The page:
How Does the CMS Monitoring(Police Response) Work?
June 05, 2020
Your motion detectors and door/window sensors are activated, and your control panel is at the ready. If someone were to break into your home, your alarm would sound—but who would respond if you weren’t home or couldn’t answer?
This is where the police response feature comes into play. When your alarm is triggered, it will notify your monitoring company so that a representative can alert authorities to check out the issue.
The Security System Reporting Process
Many monitored home security systems include a police response feature. Your home security system won’t directly contact the police any time a sensor triggers. The process is a bit more complex than that.
First, the triggered sensor will alert your alarm control panel. Usually, the control panel will wait between 10-30 seconds before sending a notification to the alarm company(if you have set an entry or exit delay into your security system), giving you time to disarm the system if you accidentally tripped it.
When the monitoring center receives an alert, an operator will respond based on the company’s protocol. Some companies will first contact the residence to confirm there’s an emergency and check if any other sensors were triggered. If the monitoring representative can’t connect with the home, they will then notify the police department.
Usually in Europe, some companies don’t wait to contact the authorities—representatives will simultaneously alert the residence and the police.
From there, a police officer will check on the property. Depending on the department’s protocols, alarm circumstances, and call volume, the dispatched unit may drive by or investigate your home and property to address the reason for the alarm.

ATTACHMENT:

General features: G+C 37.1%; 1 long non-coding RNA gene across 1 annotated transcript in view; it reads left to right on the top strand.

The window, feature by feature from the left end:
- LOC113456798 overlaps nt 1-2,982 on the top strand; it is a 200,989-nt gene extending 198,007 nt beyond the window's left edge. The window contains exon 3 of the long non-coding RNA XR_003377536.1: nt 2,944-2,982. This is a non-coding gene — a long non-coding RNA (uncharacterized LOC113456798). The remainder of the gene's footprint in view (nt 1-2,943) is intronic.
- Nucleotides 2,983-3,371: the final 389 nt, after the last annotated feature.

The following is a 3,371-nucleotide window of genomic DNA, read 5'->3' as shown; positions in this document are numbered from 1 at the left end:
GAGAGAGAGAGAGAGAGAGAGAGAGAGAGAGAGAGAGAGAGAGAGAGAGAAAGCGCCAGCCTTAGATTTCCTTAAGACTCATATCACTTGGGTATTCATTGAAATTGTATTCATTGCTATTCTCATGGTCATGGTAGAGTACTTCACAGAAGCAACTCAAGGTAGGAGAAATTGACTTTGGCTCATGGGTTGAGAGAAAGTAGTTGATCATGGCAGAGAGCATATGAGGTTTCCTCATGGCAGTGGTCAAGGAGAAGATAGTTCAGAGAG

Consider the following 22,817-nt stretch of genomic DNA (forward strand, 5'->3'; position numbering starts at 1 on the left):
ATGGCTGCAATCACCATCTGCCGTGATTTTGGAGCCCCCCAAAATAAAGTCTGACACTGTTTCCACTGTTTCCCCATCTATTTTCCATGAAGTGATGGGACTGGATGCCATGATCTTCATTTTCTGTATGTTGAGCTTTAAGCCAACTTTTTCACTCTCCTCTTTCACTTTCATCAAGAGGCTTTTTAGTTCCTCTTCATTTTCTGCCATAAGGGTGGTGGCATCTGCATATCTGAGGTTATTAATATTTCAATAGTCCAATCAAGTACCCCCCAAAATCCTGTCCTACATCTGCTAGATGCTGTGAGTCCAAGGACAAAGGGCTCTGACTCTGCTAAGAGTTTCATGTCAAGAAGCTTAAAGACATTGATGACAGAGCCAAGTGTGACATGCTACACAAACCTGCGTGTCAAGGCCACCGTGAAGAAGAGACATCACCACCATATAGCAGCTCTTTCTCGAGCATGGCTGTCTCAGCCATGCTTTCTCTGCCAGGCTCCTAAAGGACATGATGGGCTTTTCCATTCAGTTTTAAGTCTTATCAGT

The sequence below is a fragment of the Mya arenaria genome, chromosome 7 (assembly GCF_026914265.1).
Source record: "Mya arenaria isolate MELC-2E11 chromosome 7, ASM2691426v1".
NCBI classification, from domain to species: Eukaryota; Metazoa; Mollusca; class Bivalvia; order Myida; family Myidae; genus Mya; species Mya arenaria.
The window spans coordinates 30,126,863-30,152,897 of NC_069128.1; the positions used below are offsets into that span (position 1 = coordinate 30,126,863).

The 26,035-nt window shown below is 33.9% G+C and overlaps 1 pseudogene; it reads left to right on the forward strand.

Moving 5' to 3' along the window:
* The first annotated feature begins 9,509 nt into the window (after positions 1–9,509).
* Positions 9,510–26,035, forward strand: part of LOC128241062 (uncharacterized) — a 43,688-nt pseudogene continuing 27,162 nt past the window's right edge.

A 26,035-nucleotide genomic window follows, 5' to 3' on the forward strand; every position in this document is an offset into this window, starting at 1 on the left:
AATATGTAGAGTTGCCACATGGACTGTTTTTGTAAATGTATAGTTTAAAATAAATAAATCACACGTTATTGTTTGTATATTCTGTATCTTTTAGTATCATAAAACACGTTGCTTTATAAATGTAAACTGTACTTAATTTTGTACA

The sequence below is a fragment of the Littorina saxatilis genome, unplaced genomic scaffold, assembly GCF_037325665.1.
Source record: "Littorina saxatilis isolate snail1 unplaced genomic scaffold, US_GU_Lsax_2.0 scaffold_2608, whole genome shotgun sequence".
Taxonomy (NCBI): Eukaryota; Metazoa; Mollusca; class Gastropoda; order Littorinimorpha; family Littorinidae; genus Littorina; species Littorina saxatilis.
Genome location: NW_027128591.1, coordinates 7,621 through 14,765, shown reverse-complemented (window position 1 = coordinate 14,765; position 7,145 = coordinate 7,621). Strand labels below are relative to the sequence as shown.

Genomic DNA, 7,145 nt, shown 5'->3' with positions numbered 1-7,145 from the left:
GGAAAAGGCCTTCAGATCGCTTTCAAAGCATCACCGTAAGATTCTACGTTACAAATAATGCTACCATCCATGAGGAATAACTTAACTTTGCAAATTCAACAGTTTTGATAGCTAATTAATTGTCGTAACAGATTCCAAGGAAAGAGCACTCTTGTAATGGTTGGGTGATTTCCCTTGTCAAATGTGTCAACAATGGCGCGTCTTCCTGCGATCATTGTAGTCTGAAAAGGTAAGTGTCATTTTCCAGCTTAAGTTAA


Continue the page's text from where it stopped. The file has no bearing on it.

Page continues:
DIY vs. Professional Monitored Systems
The police response feature is usually only available with home security systems that are monitored by professional monitoring centers. DIY systems and home automation hubs don’t connect with a monitoring call center, which is the party that usually notifies the police. With a self-monitored system, you’ll receive an alert directly from your security system, meaning you’ll have to call the police yourself.
False vs. Verified Alarms
There’s always a chance of a false alarm, either due to sensor malfunction or accidental alarm triggering. False alarms can waste precious resources for emergency responders—when police have to check in on a false alarm, they’re not available to handle real emergencies. As a result, some municipalities will fine homeowners who have multiple false alarms within a given period.
In order to reduce instances of unnecessary police dispatch, many security companies use audio and video technology to verify if a break-in is in progress or if it was a false alarm. This ensures police have the most accurate information.
There are also a few things you can do to reduce the chance of a false alarm. Keep your system well-maintained, replace any batteries or sensors that are malfunctioning, and make sure everyone in your household knows how to activate and deactivate the alarm and access the control panel. Keep motion detectors away from windows, fireplaces, and air vents, and use a strong adhesive when installing door and window sensors. You may also be able to reduce the chances of a break-in by following.
These are the security company’s responsibilities to take care of a system. And DFS will make sure all these things.
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